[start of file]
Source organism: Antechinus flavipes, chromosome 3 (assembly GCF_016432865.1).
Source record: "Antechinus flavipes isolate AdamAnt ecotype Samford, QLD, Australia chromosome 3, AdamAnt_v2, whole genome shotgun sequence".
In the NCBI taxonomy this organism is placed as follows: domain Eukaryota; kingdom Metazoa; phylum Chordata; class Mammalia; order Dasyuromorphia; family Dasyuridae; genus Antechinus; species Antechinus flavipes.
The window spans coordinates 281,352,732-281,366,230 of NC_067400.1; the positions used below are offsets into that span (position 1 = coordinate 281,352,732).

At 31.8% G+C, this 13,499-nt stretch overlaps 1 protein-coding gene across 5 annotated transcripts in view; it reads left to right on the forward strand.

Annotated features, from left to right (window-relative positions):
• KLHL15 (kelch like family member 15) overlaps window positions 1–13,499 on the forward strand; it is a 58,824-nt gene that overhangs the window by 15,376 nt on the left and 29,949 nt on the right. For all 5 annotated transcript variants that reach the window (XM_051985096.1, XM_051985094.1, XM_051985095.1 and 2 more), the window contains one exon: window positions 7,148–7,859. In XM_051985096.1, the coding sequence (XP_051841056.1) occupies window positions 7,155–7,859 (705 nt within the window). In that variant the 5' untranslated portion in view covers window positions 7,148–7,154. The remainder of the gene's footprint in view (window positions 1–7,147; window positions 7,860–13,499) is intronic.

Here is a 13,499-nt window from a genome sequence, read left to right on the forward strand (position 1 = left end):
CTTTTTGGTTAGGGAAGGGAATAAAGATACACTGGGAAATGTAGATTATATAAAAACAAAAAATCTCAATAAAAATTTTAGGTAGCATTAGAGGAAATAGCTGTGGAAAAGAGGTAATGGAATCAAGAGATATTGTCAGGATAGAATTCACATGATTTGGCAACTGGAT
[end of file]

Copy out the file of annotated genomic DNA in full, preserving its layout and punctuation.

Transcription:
Source organism: Antechinus flavipes, chromosome 3 (assembly GCF_016432865.1).
Source record: "Antechinus flavipes isolate AdamAnt ecotype Samford, QLD, Australia chromosome 3, AdamAnt_v2, whole genome shotgun sequence".
In the NCBI taxonomy this organism is placed as follows: domain Eukaryota; kingdom Metazoa; phylum Chordata; class Mammalia; order Dasyuromorphia; family Dasyuridae; genus Antechinus; species Antechinus flavipes.
The window spans coordinates 281,352,732-281,366,230 of NC_067400.1; the positions used below are offsets into that span (position 1 = coordinate 281,352,732).

At 31.8% G+C, this 13,499-nt stretch overlaps 1 protein-coding gene across 5 annotated transcripts in view; it reads left to right on the forward strand.

Annotated features, from left to right (window-relative positions):
• KLHL15 (kelch like family member 15) overlaps window positions 1–13,499 on the forward strand; it is a 58,824-nt gene that overhangs the window by 15,376 nt on the left and 29,949 nt on the right. For all 5 annotated transcript variants that reach the window (XM_051985096.1, XM_051985094.1, XM_051985095.1 and 2 more), the window contains one exon: window positions 7,148–7,859. In XM_051985096.1, the coding sequence (XP_051841056.1) occupies window positions 7,155–7,859 (705 nt within the window). In that variant the 5' untranslated portion in view covers window positions 7,148–7,154. The remainder of the gene's footprint in view (window positions 1–7,147; window positions 7,860–13,499) is intronic.

Here is a 13,499-nt window from a genome sequence, read left to right on the forward strand (position 1 = left end):
CTTTTTGGTTAGGGAAGGGAATAAAGATACACTGGGAAATGTAGATTATATAAAAACAAAAAATCTCAATAAAAATTTTAGGTAGCATTAGAGGAAATAGCTGTGGAAAAGAGGTAATGGAATCAAGAGATATTGTCAGGATAGAATTCACATGATTTGGCAACTGGAT